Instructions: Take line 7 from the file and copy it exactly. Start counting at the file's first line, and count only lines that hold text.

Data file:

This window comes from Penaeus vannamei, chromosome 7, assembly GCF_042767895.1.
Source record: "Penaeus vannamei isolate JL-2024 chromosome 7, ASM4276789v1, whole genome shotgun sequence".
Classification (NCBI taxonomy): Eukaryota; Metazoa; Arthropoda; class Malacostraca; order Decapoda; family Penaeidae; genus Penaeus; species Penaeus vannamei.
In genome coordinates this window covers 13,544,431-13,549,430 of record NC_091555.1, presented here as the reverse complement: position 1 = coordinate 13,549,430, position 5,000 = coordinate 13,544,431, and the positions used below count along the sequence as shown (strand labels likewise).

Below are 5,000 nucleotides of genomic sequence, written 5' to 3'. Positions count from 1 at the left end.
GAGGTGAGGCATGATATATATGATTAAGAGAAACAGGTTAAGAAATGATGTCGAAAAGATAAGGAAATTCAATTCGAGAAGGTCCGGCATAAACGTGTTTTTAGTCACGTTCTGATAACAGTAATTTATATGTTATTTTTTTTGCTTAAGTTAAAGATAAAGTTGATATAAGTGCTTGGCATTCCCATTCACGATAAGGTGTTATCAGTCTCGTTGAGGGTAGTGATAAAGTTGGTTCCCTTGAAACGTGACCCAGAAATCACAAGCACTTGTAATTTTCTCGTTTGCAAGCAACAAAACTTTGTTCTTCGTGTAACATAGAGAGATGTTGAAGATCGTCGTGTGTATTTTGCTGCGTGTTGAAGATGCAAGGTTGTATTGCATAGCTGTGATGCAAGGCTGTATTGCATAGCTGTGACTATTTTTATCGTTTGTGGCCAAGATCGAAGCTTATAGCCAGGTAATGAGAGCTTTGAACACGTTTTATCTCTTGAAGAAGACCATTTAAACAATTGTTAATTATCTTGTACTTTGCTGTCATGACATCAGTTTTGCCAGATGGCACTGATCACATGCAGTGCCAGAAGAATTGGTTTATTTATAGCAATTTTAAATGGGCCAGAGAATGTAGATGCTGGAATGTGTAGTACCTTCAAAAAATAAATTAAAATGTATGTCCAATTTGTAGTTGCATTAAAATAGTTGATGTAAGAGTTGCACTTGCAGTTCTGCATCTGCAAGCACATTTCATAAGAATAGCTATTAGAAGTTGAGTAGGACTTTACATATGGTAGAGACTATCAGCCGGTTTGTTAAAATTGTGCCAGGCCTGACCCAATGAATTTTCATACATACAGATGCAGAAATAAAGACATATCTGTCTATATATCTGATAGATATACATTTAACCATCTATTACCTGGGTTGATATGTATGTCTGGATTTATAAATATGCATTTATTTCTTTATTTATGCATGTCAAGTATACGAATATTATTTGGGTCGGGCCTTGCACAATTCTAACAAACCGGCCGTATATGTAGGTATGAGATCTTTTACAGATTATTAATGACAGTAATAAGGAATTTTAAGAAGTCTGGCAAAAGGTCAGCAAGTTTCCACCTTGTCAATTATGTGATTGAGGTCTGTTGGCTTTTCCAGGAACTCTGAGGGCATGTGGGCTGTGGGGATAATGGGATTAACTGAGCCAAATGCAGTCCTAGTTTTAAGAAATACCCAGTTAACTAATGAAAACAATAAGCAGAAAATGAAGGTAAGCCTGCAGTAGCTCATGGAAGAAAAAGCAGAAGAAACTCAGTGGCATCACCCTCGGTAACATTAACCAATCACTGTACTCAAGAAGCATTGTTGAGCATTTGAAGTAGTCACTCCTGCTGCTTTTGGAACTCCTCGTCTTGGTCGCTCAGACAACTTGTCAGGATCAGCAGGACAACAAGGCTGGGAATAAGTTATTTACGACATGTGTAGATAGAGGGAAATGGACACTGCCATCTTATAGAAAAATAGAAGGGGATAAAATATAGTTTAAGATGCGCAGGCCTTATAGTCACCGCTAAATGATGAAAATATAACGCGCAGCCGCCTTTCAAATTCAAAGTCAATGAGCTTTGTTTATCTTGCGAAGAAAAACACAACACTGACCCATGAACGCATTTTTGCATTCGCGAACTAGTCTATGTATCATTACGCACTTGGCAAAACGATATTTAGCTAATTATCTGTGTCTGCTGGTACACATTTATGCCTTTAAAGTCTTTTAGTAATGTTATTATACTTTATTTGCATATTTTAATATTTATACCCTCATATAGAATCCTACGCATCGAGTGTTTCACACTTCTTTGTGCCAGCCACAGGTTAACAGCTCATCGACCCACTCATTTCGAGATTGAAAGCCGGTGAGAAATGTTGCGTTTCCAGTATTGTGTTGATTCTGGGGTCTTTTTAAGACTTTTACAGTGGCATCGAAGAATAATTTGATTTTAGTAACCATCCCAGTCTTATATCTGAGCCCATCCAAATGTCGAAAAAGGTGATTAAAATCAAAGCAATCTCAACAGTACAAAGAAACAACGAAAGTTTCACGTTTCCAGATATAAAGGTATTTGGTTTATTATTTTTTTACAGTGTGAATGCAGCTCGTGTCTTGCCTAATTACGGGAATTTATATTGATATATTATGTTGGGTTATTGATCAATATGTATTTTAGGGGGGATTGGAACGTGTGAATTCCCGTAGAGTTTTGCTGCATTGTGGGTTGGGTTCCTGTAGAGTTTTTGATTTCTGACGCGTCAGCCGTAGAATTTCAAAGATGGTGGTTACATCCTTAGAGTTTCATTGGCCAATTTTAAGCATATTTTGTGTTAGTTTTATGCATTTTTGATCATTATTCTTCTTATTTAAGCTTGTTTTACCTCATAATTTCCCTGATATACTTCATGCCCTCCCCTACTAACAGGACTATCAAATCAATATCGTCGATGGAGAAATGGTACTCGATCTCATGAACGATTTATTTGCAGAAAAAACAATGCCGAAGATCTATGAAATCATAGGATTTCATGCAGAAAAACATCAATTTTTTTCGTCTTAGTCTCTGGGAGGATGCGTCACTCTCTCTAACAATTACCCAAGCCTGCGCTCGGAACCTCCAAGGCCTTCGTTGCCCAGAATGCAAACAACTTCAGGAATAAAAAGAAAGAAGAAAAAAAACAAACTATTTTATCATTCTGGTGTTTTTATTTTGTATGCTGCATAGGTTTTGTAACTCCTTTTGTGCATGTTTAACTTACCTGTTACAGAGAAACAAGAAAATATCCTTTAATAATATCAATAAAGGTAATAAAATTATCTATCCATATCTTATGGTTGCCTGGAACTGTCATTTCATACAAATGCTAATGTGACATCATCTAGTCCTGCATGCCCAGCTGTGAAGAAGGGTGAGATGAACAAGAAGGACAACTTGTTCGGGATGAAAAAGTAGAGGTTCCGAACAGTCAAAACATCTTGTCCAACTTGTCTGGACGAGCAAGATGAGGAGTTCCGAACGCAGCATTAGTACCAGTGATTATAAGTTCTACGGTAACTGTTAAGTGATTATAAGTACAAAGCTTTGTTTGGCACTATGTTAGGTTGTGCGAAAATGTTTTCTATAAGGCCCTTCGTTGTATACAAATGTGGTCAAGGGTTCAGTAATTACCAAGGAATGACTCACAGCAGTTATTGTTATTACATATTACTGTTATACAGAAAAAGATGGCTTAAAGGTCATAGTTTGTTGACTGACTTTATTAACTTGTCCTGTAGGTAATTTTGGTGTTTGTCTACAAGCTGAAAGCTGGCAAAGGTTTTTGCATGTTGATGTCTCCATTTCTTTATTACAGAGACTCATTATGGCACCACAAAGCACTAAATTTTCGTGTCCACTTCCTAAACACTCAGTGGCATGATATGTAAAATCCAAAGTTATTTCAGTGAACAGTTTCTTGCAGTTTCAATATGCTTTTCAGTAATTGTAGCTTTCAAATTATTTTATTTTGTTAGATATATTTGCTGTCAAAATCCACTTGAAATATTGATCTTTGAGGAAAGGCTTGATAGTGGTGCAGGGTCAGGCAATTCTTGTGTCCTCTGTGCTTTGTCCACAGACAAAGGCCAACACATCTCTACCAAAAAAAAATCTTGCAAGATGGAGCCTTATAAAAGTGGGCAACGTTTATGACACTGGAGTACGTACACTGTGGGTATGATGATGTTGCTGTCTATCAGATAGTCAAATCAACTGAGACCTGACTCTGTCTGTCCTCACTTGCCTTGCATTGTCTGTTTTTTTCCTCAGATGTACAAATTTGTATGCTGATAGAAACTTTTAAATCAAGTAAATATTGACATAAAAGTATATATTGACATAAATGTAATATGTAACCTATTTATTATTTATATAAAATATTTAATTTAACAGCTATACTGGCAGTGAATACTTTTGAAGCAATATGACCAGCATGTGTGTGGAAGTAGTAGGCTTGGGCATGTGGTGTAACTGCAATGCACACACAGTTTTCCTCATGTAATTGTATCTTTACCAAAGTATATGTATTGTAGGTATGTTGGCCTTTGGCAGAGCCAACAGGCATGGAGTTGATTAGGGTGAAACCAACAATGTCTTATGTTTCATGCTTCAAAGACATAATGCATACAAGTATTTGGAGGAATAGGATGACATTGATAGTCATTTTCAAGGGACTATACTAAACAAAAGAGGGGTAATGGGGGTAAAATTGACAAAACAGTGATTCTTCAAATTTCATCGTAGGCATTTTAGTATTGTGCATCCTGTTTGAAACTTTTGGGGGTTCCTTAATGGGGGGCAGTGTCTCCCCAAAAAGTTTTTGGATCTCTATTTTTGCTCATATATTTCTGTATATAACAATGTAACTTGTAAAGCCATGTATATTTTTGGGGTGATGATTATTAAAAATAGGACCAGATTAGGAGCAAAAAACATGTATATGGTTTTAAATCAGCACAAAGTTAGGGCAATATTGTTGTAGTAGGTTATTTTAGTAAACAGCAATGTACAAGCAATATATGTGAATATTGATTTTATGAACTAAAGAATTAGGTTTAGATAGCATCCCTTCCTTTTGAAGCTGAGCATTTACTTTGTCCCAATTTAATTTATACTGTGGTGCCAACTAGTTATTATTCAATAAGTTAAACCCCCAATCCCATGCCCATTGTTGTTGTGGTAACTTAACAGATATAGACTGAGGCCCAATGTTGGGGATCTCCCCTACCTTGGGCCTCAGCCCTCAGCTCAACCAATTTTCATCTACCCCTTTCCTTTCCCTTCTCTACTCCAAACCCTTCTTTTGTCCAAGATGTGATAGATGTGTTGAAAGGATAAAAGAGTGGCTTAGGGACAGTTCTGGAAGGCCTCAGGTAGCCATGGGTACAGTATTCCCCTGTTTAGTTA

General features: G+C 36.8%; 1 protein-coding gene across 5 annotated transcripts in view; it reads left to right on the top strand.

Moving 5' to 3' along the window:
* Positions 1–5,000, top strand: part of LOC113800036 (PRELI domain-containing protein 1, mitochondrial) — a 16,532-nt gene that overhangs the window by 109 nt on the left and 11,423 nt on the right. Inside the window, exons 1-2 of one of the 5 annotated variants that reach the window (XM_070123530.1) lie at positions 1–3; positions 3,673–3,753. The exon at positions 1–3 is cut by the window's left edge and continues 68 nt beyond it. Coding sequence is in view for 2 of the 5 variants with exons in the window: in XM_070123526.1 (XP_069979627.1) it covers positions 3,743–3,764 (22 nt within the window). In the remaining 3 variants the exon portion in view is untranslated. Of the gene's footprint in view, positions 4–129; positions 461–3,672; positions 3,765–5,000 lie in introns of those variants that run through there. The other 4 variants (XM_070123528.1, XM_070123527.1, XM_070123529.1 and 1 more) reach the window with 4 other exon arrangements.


General features: G+C 36.8%; 1 protein-coding gene across 5 annotated transcripts in view; it reads left to right on the top strand.